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Metabolism of myo -Inositol by Legionella pneumophila Promotes Infection of Amoebae and Macrophages

Type of publication Peer-reviewed
Publikationsform Original article (peer-reviewed)
Author Manske Christian, Schell Ursula, Hilbi Hubert,
Project Formation of the Legionella-containing vacuole: Effectors targeting retrograde trafficking and microtubules
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Original article (peer-reviewed)

Journal Applied and Environmental Microbiology
Volume (Issue) 82(16)
Page(s) 5000 - 5014
Title of proceedings Applied and Environmental Microbiology
DOI 10.1128/aem.01018-16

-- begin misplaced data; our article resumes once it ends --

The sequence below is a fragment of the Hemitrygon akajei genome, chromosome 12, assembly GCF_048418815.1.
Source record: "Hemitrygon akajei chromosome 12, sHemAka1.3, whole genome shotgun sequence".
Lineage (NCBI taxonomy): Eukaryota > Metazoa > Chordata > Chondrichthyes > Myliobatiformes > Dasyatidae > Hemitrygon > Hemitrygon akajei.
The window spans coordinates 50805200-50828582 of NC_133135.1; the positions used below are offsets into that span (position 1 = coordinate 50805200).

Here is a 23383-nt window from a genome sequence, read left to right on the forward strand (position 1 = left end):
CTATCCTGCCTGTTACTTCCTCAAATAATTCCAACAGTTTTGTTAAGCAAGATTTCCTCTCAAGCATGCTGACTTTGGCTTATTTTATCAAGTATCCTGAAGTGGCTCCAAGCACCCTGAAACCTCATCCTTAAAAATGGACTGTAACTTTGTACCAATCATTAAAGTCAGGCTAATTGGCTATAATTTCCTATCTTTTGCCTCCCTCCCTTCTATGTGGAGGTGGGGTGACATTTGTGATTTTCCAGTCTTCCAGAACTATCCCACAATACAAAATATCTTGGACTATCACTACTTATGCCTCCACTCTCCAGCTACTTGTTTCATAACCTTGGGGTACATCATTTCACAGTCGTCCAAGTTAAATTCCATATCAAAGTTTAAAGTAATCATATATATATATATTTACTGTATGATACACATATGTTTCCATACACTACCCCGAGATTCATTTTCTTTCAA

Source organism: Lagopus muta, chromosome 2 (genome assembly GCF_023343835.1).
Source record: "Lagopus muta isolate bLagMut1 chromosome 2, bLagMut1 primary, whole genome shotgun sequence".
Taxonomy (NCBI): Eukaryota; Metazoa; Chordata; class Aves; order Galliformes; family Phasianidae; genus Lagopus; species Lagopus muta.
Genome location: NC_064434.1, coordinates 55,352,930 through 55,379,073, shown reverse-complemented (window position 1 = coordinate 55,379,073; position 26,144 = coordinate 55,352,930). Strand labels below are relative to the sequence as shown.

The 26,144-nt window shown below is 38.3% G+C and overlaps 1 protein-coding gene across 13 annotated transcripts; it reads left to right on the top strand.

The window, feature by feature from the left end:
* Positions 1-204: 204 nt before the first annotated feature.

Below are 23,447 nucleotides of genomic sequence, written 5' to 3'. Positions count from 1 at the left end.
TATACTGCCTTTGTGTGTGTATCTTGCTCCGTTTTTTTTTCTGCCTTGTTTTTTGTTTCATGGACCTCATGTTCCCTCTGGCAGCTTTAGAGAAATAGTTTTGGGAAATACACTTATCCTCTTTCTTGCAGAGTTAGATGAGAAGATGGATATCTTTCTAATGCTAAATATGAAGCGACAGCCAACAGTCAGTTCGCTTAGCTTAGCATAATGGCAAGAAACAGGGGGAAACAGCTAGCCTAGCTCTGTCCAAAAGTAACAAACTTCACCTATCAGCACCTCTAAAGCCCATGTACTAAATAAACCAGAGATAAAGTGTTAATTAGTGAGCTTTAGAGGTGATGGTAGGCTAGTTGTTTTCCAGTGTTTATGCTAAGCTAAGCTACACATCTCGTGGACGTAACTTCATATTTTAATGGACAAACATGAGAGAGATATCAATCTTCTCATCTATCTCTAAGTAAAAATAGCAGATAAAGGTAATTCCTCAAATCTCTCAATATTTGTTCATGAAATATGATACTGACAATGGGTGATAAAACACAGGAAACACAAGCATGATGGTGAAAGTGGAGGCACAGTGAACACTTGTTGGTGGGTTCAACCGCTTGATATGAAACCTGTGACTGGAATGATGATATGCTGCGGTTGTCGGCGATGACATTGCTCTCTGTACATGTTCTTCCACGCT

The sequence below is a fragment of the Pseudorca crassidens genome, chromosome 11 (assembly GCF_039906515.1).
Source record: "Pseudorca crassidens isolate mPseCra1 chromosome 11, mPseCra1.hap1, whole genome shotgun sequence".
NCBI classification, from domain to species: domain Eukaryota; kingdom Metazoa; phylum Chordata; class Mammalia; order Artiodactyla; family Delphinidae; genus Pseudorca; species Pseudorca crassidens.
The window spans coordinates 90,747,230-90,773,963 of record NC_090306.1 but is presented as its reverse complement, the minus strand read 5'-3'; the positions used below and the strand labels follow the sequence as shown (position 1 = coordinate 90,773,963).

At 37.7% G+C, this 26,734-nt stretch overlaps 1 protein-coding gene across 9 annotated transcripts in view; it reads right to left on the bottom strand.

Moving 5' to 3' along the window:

ABSTRACTLegionella pneumophila is a natural parasite of environmental amoebae and the causative agent of a severe pneumonia termed Legionnaires' disease. The facultative intracellular pathogen employs a bipartite metabolism, where the amino acid serine serves as the major energy supply, while glycerol and glucose are mainly utilized for anabolic processes. The L. pneumophila genome harbors the cluster lpg1653 to lpg1649 putatively involved in the metabolism of the abundant carbohydrate myo -inositol (here termed inositol). To assess inositol metabolism by L. pneumophila , we constructed defined mutant strains lacking lpg1653 or lpg1652 , which are predicted to encode the inositol transporter IolT or the inositol-2-dehydrogenase IolG, respectively. The mutant strains were not impaired for growth in complex or defined minimal media, and inositol did not promote extracellular growth. However, upon coinfection of Acanthamoeba castellanii , the mutants were outcompeted by the parental strain, indicating that the intracellular inositol metabolism confers a fitness advantage to the pathogen. Indeed, inositol added to L. pneumophila -infected amoebae or macrophages promoted intracellular growth of the parental strain, but not of the Δ iolT or Δ iolG mutant, and growth stimulation by inositol was restored by complementation of the mutant strains. The expression of the P iol promoter and bacterial uptake of inositol required the alternative sigma factor RpoS, a key virulence regulator of L. pneumophila . Finally, the parental strain and Δ iolG mutant bacteria but not the Δ iolT mutant strain accumulated [U- 14 C 6 ]inositol, indicating that IolT indeed functions as an inositol transporter. Taken together, intracellular L. pneumophila metabolizes inositol through the iol gene products, thus promoting the growth and virulence of the pathogen. IMPORTANCE The environmental bacterium Legionella pneumophila is the causative agent of a severe pneumonia termed Legionnaires' disease. The opportunistic pathogen replicates in protozoan and mammalian phagocytes in a unique vacuole. Amino acids are thought to represent the prime source of carbon and energy for L. pneumophila . However, genome, transcriptome, and proteome studies indicate that the pathogen not only utilizes amino acids as carbon sources but possesses broader metabolic capacities. In this study, we analyzed the metabolism of inositol by extra- and intracellularly growing L. pneumophila . By using genetic, biochemical, and cell biological approaches, we found that L. pneumophila accumulates and metabolizes inositol through the iol gene products, thus promoting the intracellular growth, virulence, and fitness of the pathogen. Our study significantly contributes to an understanding of the intracellular niche of a human pathogen.